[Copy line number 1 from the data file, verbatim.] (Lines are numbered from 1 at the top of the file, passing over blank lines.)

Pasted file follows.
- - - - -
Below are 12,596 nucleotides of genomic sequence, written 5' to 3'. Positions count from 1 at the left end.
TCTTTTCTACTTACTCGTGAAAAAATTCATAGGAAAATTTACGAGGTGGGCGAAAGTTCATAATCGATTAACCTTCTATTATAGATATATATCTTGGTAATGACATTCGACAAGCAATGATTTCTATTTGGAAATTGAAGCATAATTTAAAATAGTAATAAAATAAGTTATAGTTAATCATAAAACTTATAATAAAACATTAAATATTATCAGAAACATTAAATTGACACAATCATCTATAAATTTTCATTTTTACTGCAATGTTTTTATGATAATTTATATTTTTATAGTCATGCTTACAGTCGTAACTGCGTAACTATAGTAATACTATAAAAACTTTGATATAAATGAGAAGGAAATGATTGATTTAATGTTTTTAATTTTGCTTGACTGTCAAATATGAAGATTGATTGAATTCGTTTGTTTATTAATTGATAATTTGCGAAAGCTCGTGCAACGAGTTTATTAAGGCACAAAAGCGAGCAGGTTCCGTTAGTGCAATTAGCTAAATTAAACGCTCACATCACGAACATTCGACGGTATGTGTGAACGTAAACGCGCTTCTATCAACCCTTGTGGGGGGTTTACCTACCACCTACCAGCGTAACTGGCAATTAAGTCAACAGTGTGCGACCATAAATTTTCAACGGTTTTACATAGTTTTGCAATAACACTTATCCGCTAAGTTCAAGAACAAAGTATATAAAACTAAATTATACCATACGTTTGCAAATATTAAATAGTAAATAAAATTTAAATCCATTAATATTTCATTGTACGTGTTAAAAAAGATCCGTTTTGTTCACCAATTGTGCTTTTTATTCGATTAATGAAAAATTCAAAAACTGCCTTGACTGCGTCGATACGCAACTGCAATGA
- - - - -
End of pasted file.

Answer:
Below are 12,596 nucleotides of genomic sequence, written 5' to 3'. Positions count from 1 at the left end.